This weekend is set to be one of the hottest in 2021 with some areas reaching a scorching 30 degrees Celsius. Consultant lead for skin cancer at UHNM and medical advisor for Melanoma UK, Wayne Jaffe is urging people across Staffordshire and Stoke-on-Trent to be safe when enjoying the sunshine.
Wayne said: “Skin cancer is the biggest cause of cancer in this country. The most serious – malignant melanoma – is the fifth most common cause of cancer deaths and for the most skin cancer deaths spending too long in the sun without adequate protection will put you at risk.
“Wearing a wide brimmed hat, clothing and sunglasses and using at least factor 30 sun cream is the best protection you can get when out in the sun, but you need to reapply it every two hours or so especially if you have been swimming or sweating a lot due to the heat.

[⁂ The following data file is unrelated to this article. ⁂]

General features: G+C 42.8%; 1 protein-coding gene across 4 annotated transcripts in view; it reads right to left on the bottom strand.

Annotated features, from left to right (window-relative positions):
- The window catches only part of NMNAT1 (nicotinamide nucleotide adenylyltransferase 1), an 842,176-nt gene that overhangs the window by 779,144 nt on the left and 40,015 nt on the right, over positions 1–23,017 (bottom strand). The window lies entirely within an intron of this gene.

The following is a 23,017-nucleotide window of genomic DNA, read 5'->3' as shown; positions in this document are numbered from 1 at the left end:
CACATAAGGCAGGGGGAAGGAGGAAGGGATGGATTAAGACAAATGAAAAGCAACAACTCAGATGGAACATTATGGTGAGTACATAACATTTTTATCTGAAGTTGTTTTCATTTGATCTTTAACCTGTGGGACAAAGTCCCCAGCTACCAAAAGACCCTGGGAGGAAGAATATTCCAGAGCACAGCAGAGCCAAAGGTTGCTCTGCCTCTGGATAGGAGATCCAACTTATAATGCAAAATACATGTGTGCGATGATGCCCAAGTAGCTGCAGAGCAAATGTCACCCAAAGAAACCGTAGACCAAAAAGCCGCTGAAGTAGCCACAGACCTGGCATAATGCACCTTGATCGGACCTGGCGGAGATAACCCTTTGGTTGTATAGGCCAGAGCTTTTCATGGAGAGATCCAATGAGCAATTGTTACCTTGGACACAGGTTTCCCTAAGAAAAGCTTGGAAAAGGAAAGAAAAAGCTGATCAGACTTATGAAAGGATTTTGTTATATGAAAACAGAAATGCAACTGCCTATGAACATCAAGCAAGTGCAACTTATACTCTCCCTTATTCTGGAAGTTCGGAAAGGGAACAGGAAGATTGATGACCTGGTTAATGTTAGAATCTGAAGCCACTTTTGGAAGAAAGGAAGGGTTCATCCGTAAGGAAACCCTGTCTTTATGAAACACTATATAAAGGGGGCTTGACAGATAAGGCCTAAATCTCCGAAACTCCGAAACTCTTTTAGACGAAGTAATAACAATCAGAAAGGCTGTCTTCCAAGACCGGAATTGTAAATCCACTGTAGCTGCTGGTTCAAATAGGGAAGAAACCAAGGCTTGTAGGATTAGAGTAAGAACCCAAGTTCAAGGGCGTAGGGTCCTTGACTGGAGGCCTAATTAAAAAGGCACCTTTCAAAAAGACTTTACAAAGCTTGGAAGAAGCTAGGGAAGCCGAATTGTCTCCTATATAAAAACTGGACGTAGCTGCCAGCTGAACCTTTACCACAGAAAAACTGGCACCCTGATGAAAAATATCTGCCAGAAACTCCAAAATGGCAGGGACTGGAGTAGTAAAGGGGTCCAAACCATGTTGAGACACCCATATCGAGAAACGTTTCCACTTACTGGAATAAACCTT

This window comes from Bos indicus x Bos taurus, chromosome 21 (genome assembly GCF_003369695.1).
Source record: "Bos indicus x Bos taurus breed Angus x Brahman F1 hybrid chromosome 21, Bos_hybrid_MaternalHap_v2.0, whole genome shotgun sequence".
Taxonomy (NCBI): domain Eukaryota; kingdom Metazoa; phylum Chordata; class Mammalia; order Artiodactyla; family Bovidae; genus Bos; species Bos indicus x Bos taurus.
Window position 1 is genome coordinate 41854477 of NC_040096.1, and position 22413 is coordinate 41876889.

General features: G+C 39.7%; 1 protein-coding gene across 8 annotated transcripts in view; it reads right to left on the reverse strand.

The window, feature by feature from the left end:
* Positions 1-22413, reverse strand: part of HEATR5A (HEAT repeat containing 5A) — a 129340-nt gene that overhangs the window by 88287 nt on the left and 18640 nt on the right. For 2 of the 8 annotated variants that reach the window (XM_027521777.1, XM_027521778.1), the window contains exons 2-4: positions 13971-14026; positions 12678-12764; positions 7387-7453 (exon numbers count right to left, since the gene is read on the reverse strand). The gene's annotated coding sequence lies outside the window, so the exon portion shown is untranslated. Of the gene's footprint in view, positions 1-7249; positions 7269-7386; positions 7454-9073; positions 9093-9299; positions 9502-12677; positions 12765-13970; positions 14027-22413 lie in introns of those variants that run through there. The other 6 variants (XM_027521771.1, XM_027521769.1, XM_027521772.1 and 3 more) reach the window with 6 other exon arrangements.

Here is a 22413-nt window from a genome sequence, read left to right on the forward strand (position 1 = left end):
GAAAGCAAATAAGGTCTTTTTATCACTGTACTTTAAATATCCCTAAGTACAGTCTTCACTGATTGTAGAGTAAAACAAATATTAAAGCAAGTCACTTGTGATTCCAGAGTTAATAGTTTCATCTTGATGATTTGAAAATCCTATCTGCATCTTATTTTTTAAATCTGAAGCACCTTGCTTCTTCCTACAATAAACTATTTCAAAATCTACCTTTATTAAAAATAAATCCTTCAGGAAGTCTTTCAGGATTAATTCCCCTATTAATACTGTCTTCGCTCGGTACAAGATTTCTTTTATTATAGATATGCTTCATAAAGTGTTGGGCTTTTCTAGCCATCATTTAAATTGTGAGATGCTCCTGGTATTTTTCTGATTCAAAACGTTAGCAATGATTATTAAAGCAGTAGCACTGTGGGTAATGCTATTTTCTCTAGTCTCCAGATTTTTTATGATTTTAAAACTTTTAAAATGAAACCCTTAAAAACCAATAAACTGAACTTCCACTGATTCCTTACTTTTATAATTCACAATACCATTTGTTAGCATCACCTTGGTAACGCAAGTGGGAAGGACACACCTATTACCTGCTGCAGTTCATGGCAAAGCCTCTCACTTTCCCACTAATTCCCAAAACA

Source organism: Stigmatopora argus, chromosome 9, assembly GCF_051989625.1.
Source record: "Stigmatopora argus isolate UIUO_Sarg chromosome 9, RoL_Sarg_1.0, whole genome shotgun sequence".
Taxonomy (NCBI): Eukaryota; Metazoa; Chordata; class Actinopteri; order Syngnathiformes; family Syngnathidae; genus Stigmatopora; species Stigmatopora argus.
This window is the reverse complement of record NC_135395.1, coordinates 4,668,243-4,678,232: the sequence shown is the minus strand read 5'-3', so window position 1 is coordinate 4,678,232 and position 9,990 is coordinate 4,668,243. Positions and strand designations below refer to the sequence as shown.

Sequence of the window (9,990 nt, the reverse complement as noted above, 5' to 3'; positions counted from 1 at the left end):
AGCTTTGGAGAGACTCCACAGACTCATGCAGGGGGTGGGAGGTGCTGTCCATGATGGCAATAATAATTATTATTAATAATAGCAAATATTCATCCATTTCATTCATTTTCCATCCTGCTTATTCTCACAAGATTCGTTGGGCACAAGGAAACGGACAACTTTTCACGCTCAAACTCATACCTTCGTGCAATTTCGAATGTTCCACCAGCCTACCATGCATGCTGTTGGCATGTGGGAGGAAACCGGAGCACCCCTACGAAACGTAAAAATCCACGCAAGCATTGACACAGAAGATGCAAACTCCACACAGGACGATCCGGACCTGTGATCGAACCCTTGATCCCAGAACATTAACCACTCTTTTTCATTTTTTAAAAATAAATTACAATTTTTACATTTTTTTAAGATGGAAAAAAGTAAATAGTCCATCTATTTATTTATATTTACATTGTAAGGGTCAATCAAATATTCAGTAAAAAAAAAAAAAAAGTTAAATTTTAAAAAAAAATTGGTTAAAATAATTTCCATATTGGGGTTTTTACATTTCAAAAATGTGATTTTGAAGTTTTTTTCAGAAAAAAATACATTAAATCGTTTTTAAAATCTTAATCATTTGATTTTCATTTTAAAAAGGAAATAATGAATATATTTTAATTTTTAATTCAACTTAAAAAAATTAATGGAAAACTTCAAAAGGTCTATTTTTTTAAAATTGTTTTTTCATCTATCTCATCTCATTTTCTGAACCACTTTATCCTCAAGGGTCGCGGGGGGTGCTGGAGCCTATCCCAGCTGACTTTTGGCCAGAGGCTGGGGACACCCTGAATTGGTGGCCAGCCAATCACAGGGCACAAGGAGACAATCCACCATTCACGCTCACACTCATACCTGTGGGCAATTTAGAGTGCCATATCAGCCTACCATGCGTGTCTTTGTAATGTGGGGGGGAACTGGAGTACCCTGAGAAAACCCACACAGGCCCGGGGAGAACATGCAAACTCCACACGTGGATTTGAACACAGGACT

“The big risk this year is wanting to catch as much sunshine as possible due to the covid restrictions we have all been through, basically trying to get a tan as quickly as possible, which does not happen and people are putting themselves at risk of forming skin cancer in the future.
“It’s just a matter of getting into the mindset that yes, the sun is lovely in small doses, however, can be very harmful in large doses and sun cream will help reduce the amount of damage you’re causing to your skin.”
Around 16,000 new cases of Melanoma skin cancer are diagnosed every year in the UK. Melanoma is a type of cancer that starts in cells in the skin and the most common sign of melanoma is the appearance of a new mole, a change in an existing mole or in other pigmented tissues.
Wayne added: “Whether it’s natural sunlight or using sunbeds, it all puts you at risk of skin cancer.
“You should see your GP if you notice a change in your skin that isn’t normal for you. Even if you’re worried, you shouldn’t delay seeing them. Your worry is unlikely to go away if you don’t make an appointment. The symptom might not be due to cancer. But if it is, the earlier you pick cancer up, the easier it is to treat.”